All the current City Council members live north of the freeway and in the past three decades, only one has lived for a long period of time below it. Councilman Ara Najarian, who supports at-large elections, lived for about two years below the freeway, but he now lives in a hillside home near the Verdugo Mountains.
It’s a fact of political life that has periodically prompted calls among City Council candidates for district representation, as in Pasadena or Los Angeles.
Among them this year are Herbert Molano and Chahe Keuroghelian, who have charged that the best interests of residents in South Glendale are quashed by those in the voter-rich north.
“Without local representation and advocacy, generally, the money is sucked out of South Glendale and put where the voters are,” said Molano who lives in northwest Glendale.
About half of Glendale’s population lives below the freeway, which is also where just 28% of the roughly 79,000 eligible voters in 2011 lived, according to information provided by Political Data Inc., a Norwalk-based consulting firm.
While the Los Angeles County Registrar-Recorder has the latest registration count at about 98,000, Political Data Inc. only includes those registered during an election that were alive and lived in Glendale at the time.
Brockmont, tucked beneath the Verdugo Mountains, had the highest turnout in 2011 and 2009 — 41% and 44% respectively. Meanwhile, of the southern neighborhoods, City Center, home to City Hall, had the highest turnouts in 2011 and 2009, 30% and 28%, respectively. It is followed by Mariposa, generally bordered by East Chevy Chase Drive, South Chevy Chase Dr., South Brand Boulevard and Colorado Street, with 26% and 29% in those elections.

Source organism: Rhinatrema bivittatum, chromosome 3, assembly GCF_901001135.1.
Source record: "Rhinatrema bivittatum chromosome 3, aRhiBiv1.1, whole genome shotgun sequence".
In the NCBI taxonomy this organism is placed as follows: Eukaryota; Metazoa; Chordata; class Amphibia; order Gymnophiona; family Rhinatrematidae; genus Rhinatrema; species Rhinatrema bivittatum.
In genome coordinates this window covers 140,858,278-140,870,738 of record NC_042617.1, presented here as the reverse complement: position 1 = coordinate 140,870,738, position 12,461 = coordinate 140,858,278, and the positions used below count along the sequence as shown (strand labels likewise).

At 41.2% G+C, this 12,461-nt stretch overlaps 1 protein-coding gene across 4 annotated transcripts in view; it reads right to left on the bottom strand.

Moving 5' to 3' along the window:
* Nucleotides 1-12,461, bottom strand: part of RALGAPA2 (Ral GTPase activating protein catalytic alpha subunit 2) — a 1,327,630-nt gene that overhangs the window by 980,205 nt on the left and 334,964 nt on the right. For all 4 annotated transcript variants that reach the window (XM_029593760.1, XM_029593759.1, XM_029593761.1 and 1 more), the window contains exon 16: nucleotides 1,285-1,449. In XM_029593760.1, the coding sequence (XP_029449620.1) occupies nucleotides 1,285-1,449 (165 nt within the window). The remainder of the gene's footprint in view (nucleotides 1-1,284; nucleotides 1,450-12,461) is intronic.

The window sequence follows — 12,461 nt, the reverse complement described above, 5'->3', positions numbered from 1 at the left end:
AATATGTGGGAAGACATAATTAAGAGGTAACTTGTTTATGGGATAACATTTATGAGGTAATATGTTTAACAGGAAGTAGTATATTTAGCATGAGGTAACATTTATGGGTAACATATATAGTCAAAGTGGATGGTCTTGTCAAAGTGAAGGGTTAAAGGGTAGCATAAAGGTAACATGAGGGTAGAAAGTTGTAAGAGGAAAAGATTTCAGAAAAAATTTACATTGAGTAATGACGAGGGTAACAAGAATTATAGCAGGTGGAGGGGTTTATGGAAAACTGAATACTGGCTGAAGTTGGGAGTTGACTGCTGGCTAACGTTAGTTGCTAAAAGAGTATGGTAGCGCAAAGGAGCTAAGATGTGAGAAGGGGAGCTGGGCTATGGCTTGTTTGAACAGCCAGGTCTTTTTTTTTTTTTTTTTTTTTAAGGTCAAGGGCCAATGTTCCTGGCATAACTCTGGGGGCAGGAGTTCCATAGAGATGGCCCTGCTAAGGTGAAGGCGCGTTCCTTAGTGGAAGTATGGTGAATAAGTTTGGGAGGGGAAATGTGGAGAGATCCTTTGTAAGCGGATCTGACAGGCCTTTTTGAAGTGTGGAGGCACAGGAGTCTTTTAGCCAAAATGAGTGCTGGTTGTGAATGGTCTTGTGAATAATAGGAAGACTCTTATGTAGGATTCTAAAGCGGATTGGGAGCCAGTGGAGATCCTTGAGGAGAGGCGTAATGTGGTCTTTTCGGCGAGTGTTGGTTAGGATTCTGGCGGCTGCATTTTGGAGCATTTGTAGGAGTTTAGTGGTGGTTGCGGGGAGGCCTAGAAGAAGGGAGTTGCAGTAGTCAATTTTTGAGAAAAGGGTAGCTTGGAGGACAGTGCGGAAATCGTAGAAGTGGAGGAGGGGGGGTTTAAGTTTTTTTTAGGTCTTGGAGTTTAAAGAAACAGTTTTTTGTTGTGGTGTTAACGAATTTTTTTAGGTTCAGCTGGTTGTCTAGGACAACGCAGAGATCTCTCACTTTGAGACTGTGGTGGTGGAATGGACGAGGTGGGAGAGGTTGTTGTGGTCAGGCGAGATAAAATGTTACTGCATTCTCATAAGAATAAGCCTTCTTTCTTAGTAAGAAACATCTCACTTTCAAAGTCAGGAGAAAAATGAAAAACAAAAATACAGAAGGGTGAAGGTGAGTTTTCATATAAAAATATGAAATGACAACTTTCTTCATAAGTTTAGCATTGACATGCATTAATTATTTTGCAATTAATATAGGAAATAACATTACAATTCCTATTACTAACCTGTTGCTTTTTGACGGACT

The difference in voter participation could be caused by a number of reasons, including home ownership, according to Paul Mitchell, a consultant for Political Data Inc.
Statewide, homeowners are more likely to vote than renters — and in Glendale, the difference can be stark. In Brockmont, 78% of eligible voters in 2012 were homeowners, compared to 23% in City Center and 17% in Mariposa.
And Mitchell noted that if it weren’t for the relatively high Armenian vote in some southern neighborhoods, the participation rate likely would have been even lower. Of those that voted in the City Center and Mariposa, 57% and 69%, respectively, were Armenian.
Of the 12 candidates for City Council this year, only Keuroghelian and Jefferson Black — who said he doesn’t think Glendale is large enough for voter districts — live south of the Ventura (134) Freeway.
Most of the candidates running for three seats on the City Council say the elections should remain at-large, where all council members represent the city as a whole.
“I wouldn’t want to create a situation where we have fiefdoms,” incumbent Councilwoman Laura Friedman — who lives in the Brockmont neighborhood — said at a recent candidate forum.
She added that with five council members, residents have broader representation.
While the city has directed millions of dollars to northern open space and park resources, it has also sharpened its focus on areas below the freeway in recent years. Officials often point to the Pacific Park Pool, Central Avenue Road improvements, the Adult Recreation Center and a planned water-main revamp in Adams Hill as examples of their dedication to southern neighborhoods.
Candidate Zareh Sinanyan said rather than cutting up the city, Glendale should prevent stagnation on the City Council.
“I’m not sure [districts] are necessarily the answer,” Sinanyan said at a forum. “Term limits may be a better solution.”
Despite the generally higher voter participation rates to the north, the neighborhood with the lowest turnout in 2011 was Riverside Rancho, home to the Glendale Narrows Riverwalk, with 16% of eligible voters casting ballots.